The campaign to change drug-driving laws which penalise medicinal cannabis patients in Australia received a boost last night after deputy speaker Llew O’Brien rallied to the cause in the federal parliament.

O’Brien, the Liberal National member for Wide Bay, Queensland, told MPs while as a former police officer he understood the devastation that driving while impaired by drugs has on the community, the current laws around medicinal cannabis are not fit for purpose.

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He said he had been made aware of the health benefits of prescription cannabis for certain conditions and had “witnessed the real and serious repercussions that a loss of a driver’s licence can have on a person.

“It can cause isolation and cut them off from vital services,” he added.

“In Australia, we have a dichotomy, where thousands of patients are finding relief due to the introduction of medical cannabis as a result of the work of advocates, researchers and government but, in finding this relief, these people discover a new problem… [they] are not allowed to drive under state and territory laws.”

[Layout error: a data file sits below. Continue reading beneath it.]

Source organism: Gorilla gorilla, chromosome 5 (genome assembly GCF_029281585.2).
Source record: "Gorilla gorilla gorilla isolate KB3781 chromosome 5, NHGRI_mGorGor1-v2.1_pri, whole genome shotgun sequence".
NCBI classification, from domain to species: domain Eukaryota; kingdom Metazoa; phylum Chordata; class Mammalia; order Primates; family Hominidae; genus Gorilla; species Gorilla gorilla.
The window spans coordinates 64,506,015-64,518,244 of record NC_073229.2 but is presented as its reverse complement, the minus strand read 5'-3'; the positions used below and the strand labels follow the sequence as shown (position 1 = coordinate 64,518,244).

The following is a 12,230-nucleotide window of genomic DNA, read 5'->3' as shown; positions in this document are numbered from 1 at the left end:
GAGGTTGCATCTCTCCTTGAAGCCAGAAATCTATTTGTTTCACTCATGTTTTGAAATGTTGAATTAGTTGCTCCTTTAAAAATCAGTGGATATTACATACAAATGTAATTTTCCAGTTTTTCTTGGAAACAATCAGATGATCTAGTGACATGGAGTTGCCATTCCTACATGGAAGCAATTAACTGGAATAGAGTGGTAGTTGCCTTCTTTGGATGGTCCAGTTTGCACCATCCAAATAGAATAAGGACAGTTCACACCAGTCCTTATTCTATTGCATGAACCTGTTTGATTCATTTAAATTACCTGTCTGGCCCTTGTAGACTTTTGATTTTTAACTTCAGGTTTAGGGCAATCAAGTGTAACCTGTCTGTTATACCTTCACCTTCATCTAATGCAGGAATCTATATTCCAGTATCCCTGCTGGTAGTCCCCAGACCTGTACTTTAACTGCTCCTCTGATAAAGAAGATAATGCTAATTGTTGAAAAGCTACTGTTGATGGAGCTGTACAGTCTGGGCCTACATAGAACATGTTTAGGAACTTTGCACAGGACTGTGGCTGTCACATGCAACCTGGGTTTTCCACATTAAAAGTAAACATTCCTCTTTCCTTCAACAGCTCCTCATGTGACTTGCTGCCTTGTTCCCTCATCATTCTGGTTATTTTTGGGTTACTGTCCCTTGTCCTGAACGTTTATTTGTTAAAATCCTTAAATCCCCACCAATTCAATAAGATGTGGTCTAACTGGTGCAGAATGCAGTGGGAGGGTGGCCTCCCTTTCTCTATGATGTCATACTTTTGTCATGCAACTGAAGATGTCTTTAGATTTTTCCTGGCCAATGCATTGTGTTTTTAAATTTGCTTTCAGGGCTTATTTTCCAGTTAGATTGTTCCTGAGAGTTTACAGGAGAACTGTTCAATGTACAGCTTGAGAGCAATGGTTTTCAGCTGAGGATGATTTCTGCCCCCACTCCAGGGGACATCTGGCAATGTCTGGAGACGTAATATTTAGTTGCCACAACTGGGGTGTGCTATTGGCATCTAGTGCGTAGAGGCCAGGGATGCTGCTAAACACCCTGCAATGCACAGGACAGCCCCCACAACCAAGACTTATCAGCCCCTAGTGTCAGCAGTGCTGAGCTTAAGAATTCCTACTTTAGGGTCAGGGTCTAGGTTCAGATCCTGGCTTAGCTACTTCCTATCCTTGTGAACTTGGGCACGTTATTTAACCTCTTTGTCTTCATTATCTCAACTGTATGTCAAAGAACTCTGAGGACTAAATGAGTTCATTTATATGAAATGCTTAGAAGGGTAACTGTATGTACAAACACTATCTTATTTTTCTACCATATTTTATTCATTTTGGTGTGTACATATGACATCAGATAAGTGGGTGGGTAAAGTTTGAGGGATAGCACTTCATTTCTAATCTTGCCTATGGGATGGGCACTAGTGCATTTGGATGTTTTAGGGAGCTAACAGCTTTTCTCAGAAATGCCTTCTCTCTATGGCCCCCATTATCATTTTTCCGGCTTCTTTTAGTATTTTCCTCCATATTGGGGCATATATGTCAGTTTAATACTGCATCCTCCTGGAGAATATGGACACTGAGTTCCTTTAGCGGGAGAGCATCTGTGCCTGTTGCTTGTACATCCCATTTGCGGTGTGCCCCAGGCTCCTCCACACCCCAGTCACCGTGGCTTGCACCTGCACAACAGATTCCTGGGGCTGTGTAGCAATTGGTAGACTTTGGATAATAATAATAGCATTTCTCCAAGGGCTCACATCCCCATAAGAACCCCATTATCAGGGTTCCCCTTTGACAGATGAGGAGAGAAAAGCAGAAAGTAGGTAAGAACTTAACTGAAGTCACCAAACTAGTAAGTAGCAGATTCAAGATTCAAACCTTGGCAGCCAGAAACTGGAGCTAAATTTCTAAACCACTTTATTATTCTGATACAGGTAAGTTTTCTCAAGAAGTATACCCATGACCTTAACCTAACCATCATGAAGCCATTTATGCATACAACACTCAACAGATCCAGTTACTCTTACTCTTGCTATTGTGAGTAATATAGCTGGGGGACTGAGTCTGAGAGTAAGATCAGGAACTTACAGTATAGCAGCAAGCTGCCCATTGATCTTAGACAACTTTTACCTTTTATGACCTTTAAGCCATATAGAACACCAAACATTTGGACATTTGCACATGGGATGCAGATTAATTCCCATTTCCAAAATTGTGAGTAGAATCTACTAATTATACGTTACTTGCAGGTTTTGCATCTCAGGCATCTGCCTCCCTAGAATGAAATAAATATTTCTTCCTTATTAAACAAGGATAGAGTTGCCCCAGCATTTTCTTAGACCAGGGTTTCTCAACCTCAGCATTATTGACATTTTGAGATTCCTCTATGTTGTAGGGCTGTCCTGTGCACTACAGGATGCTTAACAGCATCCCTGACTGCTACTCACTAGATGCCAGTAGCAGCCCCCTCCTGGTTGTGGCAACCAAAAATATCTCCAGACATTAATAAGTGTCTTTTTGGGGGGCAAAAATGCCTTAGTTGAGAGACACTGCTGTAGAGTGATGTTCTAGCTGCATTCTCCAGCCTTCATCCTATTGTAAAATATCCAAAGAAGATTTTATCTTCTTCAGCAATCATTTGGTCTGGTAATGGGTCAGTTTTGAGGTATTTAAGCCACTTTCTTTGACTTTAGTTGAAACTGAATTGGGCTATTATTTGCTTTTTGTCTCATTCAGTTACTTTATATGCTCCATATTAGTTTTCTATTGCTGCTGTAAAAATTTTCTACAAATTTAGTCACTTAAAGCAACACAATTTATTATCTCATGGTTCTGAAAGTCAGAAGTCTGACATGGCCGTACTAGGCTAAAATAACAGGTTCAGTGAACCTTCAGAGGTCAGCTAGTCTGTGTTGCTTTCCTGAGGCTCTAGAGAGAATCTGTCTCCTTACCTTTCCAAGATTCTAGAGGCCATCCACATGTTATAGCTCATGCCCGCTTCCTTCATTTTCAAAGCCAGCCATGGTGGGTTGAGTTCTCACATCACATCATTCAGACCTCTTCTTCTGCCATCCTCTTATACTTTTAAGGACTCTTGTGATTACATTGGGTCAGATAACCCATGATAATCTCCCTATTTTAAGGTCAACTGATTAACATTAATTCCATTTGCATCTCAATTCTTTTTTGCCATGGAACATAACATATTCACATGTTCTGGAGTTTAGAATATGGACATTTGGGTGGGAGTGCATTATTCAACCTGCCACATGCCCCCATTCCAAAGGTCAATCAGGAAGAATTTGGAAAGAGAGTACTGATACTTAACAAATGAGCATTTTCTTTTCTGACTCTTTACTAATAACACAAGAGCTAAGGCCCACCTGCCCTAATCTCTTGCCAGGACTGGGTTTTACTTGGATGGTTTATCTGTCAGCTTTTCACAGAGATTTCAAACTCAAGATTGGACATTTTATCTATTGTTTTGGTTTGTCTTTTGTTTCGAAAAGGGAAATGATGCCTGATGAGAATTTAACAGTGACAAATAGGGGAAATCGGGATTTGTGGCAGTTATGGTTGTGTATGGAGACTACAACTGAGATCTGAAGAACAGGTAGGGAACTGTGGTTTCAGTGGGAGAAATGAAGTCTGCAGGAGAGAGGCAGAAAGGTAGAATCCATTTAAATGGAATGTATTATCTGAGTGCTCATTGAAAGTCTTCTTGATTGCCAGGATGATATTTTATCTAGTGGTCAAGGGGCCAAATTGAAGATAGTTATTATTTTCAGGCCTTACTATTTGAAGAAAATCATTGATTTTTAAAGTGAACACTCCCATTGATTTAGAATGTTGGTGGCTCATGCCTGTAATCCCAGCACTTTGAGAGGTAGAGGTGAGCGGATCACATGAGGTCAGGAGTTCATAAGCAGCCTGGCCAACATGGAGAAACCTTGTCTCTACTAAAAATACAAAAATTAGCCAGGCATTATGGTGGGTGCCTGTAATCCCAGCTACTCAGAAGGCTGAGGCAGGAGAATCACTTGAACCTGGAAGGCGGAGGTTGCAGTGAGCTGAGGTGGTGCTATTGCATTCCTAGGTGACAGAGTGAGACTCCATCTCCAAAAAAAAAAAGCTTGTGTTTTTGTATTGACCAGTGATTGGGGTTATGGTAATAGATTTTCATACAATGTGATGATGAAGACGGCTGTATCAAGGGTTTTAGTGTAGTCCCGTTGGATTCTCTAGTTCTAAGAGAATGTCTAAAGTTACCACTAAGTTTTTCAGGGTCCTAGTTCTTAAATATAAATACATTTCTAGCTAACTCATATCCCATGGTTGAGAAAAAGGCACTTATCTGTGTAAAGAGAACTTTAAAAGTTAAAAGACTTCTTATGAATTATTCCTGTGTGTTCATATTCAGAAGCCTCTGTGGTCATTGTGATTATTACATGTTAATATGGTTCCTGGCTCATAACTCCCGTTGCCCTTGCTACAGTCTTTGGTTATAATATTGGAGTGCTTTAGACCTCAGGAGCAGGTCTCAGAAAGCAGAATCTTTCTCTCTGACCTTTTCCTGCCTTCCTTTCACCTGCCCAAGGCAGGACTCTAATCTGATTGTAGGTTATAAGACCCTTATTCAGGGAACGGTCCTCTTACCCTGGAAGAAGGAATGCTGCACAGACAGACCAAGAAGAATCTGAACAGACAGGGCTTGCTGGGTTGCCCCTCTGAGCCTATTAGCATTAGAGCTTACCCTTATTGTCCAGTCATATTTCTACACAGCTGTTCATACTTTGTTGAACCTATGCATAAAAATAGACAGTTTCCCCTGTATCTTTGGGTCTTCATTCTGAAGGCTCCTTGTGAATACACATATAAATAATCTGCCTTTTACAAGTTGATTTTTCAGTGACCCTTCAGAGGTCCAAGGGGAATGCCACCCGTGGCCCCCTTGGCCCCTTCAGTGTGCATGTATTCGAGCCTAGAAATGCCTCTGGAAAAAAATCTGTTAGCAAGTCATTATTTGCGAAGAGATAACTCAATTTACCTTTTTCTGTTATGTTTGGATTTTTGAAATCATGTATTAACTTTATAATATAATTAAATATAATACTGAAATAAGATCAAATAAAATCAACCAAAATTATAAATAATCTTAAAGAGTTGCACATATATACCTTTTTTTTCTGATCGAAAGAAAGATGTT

O’Brien described former New South Wales magistrate and Drive Change campaigner David Heilpern’s experience in enforcing the current laws, where people who had consumed cannabis and driven a car many days later would front the court and lose their licence.

“Often, as a result of this, they would lose jobs and, eventually, relationships.”

O’Brien: existing laws a major barrier for patients

He said drivers with traces of THC in their system, who may have no impairment and present no risk to themselves or other road users, still face prosecution.